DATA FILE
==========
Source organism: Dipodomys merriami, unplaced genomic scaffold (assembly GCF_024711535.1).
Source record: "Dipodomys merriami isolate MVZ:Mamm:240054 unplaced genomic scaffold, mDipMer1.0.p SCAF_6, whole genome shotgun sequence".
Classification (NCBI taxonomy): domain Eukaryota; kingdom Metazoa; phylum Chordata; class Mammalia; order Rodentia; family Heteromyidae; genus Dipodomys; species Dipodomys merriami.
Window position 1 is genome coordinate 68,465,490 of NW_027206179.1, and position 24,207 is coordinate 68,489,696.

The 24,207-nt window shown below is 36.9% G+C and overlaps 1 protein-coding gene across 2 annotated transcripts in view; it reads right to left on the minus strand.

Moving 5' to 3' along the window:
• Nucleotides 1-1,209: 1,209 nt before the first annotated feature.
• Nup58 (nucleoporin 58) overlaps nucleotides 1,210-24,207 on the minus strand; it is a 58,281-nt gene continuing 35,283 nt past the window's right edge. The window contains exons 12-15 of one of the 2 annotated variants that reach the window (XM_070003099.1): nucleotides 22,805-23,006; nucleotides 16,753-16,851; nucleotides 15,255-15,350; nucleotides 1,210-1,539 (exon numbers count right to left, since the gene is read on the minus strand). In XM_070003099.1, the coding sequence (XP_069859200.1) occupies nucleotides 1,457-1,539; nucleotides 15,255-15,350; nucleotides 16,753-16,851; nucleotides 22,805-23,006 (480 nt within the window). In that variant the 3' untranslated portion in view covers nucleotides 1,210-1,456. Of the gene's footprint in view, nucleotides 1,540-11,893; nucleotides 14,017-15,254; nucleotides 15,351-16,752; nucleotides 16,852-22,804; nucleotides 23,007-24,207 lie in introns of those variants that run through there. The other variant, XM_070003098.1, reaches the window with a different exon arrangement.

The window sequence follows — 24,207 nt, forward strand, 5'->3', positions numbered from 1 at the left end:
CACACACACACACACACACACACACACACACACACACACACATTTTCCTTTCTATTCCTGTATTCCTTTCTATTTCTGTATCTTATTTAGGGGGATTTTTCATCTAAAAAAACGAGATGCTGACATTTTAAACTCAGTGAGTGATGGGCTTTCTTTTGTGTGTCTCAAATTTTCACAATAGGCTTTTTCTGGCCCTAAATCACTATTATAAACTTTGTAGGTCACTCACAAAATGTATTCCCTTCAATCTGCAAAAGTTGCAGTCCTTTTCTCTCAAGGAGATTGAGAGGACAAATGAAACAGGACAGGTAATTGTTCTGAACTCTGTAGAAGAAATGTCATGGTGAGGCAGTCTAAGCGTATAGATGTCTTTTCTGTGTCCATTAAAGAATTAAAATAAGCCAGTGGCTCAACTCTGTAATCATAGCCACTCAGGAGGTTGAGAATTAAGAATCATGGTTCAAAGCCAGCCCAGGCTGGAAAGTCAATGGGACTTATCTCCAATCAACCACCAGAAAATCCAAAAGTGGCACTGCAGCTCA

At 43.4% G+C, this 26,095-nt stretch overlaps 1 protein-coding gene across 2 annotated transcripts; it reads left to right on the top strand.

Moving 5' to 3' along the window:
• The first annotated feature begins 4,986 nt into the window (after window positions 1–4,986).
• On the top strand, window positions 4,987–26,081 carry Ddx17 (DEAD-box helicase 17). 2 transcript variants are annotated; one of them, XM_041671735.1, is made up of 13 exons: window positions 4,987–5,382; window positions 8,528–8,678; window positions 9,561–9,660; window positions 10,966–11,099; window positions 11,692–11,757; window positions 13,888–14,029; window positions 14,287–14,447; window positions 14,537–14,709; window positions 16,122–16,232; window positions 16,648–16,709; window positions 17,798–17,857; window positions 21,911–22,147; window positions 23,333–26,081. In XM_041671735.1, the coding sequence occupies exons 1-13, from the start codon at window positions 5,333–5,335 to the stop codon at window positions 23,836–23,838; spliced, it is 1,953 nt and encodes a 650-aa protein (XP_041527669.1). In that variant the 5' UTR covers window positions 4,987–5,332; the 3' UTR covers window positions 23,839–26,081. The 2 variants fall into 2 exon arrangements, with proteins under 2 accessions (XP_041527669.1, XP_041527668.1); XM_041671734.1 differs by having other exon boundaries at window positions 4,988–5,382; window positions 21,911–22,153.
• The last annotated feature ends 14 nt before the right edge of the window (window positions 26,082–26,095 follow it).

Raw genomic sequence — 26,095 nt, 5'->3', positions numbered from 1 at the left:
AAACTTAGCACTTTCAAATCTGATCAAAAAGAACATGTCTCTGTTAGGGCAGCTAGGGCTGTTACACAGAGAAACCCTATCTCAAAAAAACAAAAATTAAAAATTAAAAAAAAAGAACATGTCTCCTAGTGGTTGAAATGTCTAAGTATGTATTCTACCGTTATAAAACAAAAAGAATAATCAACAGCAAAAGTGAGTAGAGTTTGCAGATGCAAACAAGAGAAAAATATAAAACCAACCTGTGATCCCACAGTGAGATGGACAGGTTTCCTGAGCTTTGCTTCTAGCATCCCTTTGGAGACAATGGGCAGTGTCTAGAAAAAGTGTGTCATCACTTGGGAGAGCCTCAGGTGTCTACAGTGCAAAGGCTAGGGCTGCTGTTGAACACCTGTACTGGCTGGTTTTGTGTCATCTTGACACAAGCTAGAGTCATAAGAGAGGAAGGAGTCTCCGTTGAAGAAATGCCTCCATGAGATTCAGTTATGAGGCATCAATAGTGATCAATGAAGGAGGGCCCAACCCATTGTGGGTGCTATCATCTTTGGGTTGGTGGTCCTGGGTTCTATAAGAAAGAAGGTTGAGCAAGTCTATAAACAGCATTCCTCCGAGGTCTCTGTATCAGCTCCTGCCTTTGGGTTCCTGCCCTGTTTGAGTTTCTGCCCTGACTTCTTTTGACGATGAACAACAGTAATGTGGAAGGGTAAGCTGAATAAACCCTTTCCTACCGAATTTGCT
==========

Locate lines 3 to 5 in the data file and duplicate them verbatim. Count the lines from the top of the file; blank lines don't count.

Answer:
Classification (NCBI taxonomy): domain Eukaryota; kingdom Metazoa; phylum Chordata; class Mammalia; order Rodentia; family Heteromyidae; genus Dipodomys; species Dipodomys merriami.
Window position 1 is genome coordinate 68,465,490 of NW_027206179.1, and position 24,207 is coordinate 68,489,696.

The 24,207-nt window shown below is 36.9% G+C and overlaps 1 protein-coding gene across 2 annotated transcripts in view; it reads right to left on the minus strand.